It must not be forgotten that our scholar in war worked under two powerful stimuli, neither of them operative under ordinary conditions. Although he was out of his accustomed setting, working with strange people and at strange tasks, nevertheless the realization of the national need and the joy of feeling an identification with the forces facing the adversary tended to produce that fine frenzy which enables a man to do better than he knows how. Then, for the first time in history, the scholar had unlimited funds. It is an interesting subject for speculation as to how he can ever go back to the limits of academic appropriations. It is to [Pg 56]be feared that in many cases he will not, but will turn to industrial enterprises instead. If, however, there was an unlimited supply of funds, there was a corresponding deficiency in time, and the scholar who could not speed up to meet the new conditions had little chance to make his mark. The men who failed in war because they could not grasp the significance of the time factor may, however, still be eminently useful in peace. On the other hand, the training which some of our scholars received in meeting another war-time condition is likely to have an important influence upon the relation of scholarship to industry. Many a scholar found for the first time that to meet a given condition a beautiful laboratory solution may be no solution at all, that the answer, to be effective, must meet the peculiar condition of quantity production.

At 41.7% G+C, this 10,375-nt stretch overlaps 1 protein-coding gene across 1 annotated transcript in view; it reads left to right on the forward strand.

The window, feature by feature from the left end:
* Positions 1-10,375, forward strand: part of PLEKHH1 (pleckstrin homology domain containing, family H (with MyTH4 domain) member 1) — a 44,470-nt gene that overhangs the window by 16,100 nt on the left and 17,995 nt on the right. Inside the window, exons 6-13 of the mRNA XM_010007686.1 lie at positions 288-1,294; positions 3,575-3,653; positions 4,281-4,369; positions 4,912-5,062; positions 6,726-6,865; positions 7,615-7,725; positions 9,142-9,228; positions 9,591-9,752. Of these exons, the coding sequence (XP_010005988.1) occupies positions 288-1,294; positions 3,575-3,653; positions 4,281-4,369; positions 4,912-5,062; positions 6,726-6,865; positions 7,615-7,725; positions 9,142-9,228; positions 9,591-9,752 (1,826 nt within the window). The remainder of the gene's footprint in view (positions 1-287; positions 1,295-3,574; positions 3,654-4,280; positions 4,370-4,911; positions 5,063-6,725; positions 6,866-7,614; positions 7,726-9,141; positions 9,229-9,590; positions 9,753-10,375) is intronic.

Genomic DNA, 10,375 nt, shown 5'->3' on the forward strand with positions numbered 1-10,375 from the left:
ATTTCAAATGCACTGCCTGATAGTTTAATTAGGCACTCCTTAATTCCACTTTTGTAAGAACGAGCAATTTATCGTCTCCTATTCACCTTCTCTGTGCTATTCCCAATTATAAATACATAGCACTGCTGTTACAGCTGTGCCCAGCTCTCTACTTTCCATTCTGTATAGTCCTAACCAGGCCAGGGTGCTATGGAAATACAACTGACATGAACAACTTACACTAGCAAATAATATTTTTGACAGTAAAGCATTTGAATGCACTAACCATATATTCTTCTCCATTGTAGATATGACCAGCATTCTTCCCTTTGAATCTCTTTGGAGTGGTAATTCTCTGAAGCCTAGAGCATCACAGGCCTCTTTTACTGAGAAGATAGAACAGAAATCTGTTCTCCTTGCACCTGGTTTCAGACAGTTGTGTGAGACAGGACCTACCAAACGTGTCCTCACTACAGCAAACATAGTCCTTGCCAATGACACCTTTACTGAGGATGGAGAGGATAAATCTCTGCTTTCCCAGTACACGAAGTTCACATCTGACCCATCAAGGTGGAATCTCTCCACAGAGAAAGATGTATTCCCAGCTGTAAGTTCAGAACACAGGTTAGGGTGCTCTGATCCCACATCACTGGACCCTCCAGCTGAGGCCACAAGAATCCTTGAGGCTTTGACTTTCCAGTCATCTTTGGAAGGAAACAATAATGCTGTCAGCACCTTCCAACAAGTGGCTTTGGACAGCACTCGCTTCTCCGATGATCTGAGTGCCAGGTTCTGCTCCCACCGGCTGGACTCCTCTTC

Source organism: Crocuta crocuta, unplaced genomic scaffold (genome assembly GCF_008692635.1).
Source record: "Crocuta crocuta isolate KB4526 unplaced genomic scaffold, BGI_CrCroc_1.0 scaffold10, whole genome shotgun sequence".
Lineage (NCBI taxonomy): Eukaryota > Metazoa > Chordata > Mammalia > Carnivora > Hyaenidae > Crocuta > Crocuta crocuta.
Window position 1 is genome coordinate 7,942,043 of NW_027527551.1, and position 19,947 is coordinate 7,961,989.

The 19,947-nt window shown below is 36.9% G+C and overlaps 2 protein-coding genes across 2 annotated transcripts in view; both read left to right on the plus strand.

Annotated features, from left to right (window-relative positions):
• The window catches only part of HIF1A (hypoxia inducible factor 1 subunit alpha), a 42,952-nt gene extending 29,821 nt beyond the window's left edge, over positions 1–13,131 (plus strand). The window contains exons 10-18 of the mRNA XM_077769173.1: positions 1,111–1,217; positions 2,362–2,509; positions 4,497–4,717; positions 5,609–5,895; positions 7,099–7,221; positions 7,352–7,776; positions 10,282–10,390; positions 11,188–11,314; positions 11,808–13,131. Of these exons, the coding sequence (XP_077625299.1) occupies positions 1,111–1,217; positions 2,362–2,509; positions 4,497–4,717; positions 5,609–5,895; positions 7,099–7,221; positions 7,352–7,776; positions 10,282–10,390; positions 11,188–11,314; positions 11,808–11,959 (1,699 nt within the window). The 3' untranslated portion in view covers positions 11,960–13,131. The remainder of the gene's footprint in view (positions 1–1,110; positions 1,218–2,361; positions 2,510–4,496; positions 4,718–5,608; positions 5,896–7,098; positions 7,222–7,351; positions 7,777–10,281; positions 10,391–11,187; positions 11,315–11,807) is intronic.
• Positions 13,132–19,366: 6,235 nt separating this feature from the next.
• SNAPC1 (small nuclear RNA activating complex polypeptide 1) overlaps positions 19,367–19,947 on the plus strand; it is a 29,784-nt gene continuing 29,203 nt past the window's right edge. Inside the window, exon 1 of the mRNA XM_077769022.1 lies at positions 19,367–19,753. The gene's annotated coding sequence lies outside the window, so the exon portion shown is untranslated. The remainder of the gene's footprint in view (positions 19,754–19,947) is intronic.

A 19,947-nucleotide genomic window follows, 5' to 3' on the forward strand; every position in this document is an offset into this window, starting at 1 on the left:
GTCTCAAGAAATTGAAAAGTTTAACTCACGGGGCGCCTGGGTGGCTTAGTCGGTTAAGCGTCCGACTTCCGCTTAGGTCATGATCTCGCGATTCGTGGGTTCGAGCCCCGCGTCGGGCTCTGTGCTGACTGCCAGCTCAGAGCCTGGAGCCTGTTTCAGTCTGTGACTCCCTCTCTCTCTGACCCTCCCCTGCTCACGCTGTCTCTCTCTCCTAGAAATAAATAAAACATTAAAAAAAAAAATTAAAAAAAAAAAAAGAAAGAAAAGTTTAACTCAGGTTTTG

The merit of the Liberty engine, of which I have already spoken, lies not alone in the excellence of its design, admirable as that is, but in the fact that it is so constructed that we could produce fifteen hundred of them in a single week. Or, to take another example, in 1914 we made all together eighteen hundred field glasses in this country. Last winter, thanks to [Pg 57]the coöperation of the scholars in the chemistry of glass and in the field of optics on the one hand, and of the experts in quantity production on the other, we were making thirty-five hundred pairs of field glasses each week. There are many other adaptations of scholarship to industry that are awaiting similar practical solutions. One of our most distinguished scholars in physics has said publicly that the day is past when one can defend any distinction between pure and applied science. One might as well try to distinguish between pure and applied virtue.

I said at the outset that I would venture later on an enlargement of the conception of the American scholar, in the light of what the past two years have made so clear. The scholar himself as well as those of us who are not scholars, needs, I think, to get a somewhat broader conception of the term; to develop it from its present popular connotation so that the attributes which come to one's mind will no longer be the static and selfish, but rather the dynamic and social. Emerson, in his essay on the American Scholar, seems to have some prophetic glimpse of this broader conception. He says, for example, that "action is with the [Pg 58]scholar subordinate, but it is essential; that without it, he is not yet man; that the true scholar grudges every opportunity of action passed by, as a loss of power"; and elsewhere, "that a great soul will be strong to live, as well as strong to think." The old idea of the scholar was the recluse, the individual; the new, it seems to me, should be one of a company of builders, each bringing to the common task, for the general welfare, his training and craft, his knowledge and ideas, to combine them with the gifts which his fellows are bringing.